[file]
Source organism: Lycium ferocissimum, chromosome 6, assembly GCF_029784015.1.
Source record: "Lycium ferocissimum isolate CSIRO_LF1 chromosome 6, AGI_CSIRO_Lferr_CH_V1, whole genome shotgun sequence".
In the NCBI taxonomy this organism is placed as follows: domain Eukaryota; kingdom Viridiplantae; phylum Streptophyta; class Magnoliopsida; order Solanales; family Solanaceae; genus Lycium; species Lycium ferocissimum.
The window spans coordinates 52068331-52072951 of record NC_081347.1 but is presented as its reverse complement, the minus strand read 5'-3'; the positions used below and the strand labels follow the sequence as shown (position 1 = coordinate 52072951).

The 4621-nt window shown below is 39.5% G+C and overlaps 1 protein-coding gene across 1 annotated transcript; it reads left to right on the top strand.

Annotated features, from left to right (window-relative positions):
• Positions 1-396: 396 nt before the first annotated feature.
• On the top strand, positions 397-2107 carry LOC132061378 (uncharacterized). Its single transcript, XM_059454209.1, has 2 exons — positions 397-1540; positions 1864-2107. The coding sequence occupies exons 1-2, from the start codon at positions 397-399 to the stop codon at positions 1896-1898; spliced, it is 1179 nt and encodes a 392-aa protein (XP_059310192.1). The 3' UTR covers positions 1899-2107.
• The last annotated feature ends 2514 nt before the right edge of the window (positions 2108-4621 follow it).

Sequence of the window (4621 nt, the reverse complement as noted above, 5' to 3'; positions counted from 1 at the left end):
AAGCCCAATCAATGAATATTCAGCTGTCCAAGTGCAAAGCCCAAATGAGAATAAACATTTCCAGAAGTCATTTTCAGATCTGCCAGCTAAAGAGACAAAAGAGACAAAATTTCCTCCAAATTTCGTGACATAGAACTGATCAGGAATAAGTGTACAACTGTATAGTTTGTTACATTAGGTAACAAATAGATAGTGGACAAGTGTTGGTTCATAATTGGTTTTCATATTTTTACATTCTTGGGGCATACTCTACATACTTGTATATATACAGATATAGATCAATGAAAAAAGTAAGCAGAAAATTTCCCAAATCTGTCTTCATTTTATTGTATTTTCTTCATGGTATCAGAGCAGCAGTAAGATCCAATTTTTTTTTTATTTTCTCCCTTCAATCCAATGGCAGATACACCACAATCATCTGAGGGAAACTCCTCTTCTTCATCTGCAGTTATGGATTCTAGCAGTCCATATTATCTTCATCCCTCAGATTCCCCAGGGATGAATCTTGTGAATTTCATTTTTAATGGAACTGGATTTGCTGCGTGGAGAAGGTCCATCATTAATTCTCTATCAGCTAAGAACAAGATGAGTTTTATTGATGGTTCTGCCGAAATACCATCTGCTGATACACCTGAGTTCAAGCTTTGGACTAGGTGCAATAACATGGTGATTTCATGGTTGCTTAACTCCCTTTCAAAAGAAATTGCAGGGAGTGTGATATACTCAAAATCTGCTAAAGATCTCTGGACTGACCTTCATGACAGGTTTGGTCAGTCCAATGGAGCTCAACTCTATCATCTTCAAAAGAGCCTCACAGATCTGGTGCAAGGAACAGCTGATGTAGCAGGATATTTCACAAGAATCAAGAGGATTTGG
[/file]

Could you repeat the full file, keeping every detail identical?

Source organism: Lycium ferocissimum, chromosome 6, assembly GCF_029784015.1.
Source record: "Lycium ferocissimum isolate CSIRO_LF1 chromosome 6, AGI_CSIRO_Lferr_CH_V1, whole genome shotgun sequence".
In the NCBI taxonomy this organism is placed as follows: domain Eukaryota; kingdom Viridiplantae; phylum Streptophyta; class Magnoliopsida; order Solanales; family Solanaceae; genus Lycium; species Lycium ferocissimum.
The window spans coordinates 52068331-52072951 of record NC_081347.1 but is presented as its reverse complement, the minus strand read 5'-3'; the positions used below and the strand labels follow the sequence as shown (position 1 = coordinate 52072951).

The 4621-nt window shown below is 39.5% G+C and overlaps 1 protein-coding gene across 1 annotated transcript; it reads left to right on the top strand.

Annotated features, from left to right (window-relative positions):
• Positions 1-396: 396 nt before the first annotated feature.
• On the top strand, positions 397-2107 carry LOC132061378 (uncharacterized). Its single transcript, XM_059454209.1, has 2 exons — positions 397-1540; positions 1864-2107. The coding sequence occupies exons 1-2, from the start codon at positions 397-399 to the stop codon at positions 1896-1898; spliced, it is 1179 nt and encodes a 392-aa protein (XP_059310192.1). The 3' UTR covers positions 1899-2107.
• The last annotated feature ends 2514 nt before the right edge of the window (positions 2108-4621 follow it).

Sequence of the window (4621 nt, the reverse complement as noted above, 5' to 3'; positions counted from 1 at the left end):
AAGCCCAATCAATGAATATTCAGCTGTCCAAGTGCAAAGCCCAAATGAGAATAAACATTTCCAGAAGTCATTTTCAGATCTGCCAGCTAAAGAGACAAAAGAGACAAAATTTCCTCCAAATTTCGTGACATAGAACTGATCAGGAATAAGTGTACAACTGTATAGTTTGTTACATTAGGTAACAAATAGATAGTGGACAAGTGTTGGTTCATAATTGGTTTTCATATTTTTACATTCTTGGGGCATACTCTACATACTTGTATATATACAGATATAGATCAATGAAAAAAGTAAGCAGAAAATTTCCCAAATCTGTCTTCATTTTATTGTATTTTCTTCATGGTATCAGAGCAGCAGTAAGATCCAATTTTTTTTTTATTTTCTCCCTTCAATCCAATGGCAGATACACCACAATCATCTGAGGGAAACTCCTCTTCTTCATCTGCAGTTATGGATTCTAGCAGTCCATATTATCTTCATCCCTCAGATTCCCCAGGGATGAATCTTGTGAATTTCATTTTTAATGGAACTGGATTTGCTGCGTGGAGAAGGTCCATCATTAATTCTCTATCAGCTAAGAACAAGATGAGTTTTATTGATGGTTCTGCCGAAATACCATCTGCTGATACACCTGAGTTCAAGCTTTGGACTAGGTGCAATAACATGGTGATTTCATGGTTGCTTAACTCCCTTTCAAAAGAAATTGCAGGGAGTGTGATATACTCAAAATCTGCTAAAGATCTCTGGACTGACCTTCATGACAGGTTTGGTCAGTCCAATGGAGCTCAACTCTATCATCTTCAAAAGAGCCTCACAGATCTGGTGCAAGGAACAGCTGATGTAGCAGGATATTTCACAAGAATCAAGAGGATTTGG